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Zirconium hydride

Irradiation-assisted dissolution of inter-granular zirconium hydrides under 6 keV He implantation in situ in a Transmission Electron Microscope at MIAMI Facility, United Kingdom.[1]

Zirconium hydride describes an alloy made by combining zirconium and hydrogen. Hydrogen acts as a hardening agent, preventing dislocations in the zirconium atom crystal lattice from sliding past one another. Varying the amount of hydrogen and the form of its presence in the zirconium hydride (precipitated phase) controls qualities such as the hardness, ductility, and tensile strength of the resulting zirconium hydride. Zirconium hydride with increased hydrogen content can be made harder and stronger than zirconium, but such zirconium hydride is also less ductile than zirconium.


Material propertiesEdit

Zirconium is found in the Earth's crust only in the form of an ore, usually a zirconium silicate, such as zircon. Zirconium is extracted from zirconium ore by removing the oxygen and silica. This process, known as the Kroll process, was first applied to titanium. The Kroll process results in an alloy containing hafnium. The hafnium and other impurities are removed in a subsequent step. Zirconium hydride is created by combining refined zirconium with hydrogen. Like titanium, solid zirconium dissolves hydrogen quite readily.

The density of zirconium hydride varies based the hydrogen and ranges between 5.56 and 6.52 g cm−3.

Even in the narrow range of concentrations which make up zirconium hydride, mixtures of hydrogen and zirconium can form a number of different structures, with very different properties. Understanding such properties is essential to making quality zirconium hydride. At room temperature, the most stable form of zirconium is the hexagonal close-packed (HCP) structure α-zirconium. It is a fairly soft metallic material that can dissolve only a small concentration of hydrogen, no more than 0.069 wt% at 550 °C. If zirconium hydride contains more than 0.069% hydrogen at zirconium hydride making temperatures then it transforms into a body-centred cubic (BCC) structure called β-zirconium. It can dissolve considerably more hydrogen, more than 1.2% hydrogen above 900 °C.

When zirconium hydrides with less than 0.7% hydrogen, known as hypoeutectoid zirconium hydride, are cooled from the β phase the mixture attempts to revert to the α phase, resulting in an excess of hydrogen.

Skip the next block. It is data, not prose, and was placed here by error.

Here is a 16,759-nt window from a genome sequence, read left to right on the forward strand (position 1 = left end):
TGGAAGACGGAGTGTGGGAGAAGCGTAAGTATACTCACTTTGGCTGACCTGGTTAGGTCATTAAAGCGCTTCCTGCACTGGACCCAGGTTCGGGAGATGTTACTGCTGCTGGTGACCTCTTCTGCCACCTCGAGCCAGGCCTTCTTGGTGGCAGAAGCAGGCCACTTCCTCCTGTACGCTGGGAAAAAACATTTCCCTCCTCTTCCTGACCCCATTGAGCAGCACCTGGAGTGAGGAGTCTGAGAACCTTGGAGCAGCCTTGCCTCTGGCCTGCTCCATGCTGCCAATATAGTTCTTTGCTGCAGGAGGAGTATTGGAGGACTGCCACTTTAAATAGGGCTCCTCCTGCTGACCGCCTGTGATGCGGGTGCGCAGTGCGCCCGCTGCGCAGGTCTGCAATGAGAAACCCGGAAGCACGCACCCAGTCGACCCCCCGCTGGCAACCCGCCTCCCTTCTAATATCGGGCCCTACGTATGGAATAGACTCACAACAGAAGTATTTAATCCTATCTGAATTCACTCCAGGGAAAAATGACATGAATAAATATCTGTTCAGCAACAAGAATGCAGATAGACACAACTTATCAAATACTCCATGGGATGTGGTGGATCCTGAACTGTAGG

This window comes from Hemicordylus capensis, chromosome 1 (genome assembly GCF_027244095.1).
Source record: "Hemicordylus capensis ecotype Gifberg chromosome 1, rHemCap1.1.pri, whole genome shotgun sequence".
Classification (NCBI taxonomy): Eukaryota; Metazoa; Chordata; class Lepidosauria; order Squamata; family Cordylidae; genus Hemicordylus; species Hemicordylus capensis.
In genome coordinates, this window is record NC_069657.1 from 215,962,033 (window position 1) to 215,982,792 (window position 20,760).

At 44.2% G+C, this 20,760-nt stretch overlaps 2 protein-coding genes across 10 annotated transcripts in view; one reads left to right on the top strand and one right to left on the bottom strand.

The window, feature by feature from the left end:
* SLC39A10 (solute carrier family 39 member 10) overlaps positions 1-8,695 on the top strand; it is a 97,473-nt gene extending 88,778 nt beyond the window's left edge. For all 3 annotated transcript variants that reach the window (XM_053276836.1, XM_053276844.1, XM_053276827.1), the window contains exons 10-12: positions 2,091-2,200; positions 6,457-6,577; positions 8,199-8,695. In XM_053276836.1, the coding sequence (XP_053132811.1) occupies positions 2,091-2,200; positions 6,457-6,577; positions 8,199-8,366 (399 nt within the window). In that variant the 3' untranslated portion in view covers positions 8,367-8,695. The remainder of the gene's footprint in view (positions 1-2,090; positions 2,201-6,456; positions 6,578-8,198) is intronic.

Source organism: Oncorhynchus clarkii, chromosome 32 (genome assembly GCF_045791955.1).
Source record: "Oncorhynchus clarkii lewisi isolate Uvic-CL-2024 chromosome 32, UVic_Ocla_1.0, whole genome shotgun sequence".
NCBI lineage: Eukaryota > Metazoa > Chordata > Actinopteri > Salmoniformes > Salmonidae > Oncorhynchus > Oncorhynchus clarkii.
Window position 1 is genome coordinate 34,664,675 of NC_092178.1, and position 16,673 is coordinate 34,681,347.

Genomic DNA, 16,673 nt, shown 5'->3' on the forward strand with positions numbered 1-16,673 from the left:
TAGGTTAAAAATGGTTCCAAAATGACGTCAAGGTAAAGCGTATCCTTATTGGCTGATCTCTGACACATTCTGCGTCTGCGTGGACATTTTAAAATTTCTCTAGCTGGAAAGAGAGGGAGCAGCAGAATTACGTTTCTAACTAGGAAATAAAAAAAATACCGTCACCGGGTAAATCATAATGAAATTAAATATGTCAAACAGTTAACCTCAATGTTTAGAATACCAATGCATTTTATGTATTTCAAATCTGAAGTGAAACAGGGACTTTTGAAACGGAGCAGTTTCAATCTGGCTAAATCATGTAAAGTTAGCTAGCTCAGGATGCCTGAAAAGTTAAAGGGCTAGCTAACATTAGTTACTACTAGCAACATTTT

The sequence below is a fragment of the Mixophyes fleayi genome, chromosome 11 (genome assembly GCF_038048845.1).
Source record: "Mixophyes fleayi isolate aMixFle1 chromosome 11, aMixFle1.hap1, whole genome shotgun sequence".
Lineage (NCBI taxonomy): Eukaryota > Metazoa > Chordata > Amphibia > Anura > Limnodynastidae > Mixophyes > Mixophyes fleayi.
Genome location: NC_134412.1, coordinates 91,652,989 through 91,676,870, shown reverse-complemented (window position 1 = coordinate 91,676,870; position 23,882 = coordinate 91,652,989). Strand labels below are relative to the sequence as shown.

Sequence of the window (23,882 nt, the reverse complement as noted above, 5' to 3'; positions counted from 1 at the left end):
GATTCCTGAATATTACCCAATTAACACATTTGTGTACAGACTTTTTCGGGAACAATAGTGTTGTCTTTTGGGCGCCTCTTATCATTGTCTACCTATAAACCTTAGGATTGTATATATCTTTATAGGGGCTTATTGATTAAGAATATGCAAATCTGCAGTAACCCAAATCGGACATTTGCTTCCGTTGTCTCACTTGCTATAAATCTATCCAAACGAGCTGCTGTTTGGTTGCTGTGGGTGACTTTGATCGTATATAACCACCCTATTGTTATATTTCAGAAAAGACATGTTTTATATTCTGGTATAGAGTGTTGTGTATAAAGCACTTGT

Another polymorphic form is the γ phase, is generally accepted to be a metastable phase.

Approximate formula CAS number Molecular
Symmetry Space group No Pearson symbol
ZrH 13940-37-9 92.232 5.9[2] Orthorhombic[3] Cccm 66 oS8
ZrH1.6 5.66 Cubic[4] Fm3m 225 cF12
ZrH2 7704-99-6 93.240 5.56 Tetragonal[5] I4/mmm 139 tI6
ZrH4 15457-96-2 95.256

Zirconium hydrides are odorless, dark gray to black metallic powders.[6] They behave as usual metals in terms of electrical conductivity and magnetic properties (paramagnetic, unless contaminated with ferromagnetic impurities). Their structure and composition is stable at ambient conditions.[7] Similar to other metal hydrides, different crystalline phases of zirconium hydrides are conventionally labeled with Greek letters, and α is reserved for the metal. The known ZrHx phases are γ (x = 1), δ (x = 1.5–1.65) and ε (x = 1.75–2). Fractional x values often correspond to mixtures, so the compositions with x = 0.8–1.5 usually contain a mixture of α, γ and δ phases, and δ and ε phases coexist for x = 1.65–1.75. As a function of increasing x, the transition between δ-Zr and ε-Zr is observed as a gradual distortion of the face-centered cubic δ (fluorite-type) to face-centered tetragonal ε lattice. This distortion is accompanied by a rapid decrease in Vickers hardness, which is constant at 260 HV for x < 1.6, linearly decreases to 160 HV for 1.6 < x < 1.75 and stabilizes at about 160 HV for 1.75 < x < 2.0.[8] This hardness decrease is accompanied by the decrease in magnetic susceptibility.[4][5] The mass density behaves differently with the increasing hydrogen content: it decreases linearly from 6.52 to 5.66 g/cm3 for x = 0–1.6 and changes little for x = 1.6–2.0.[2]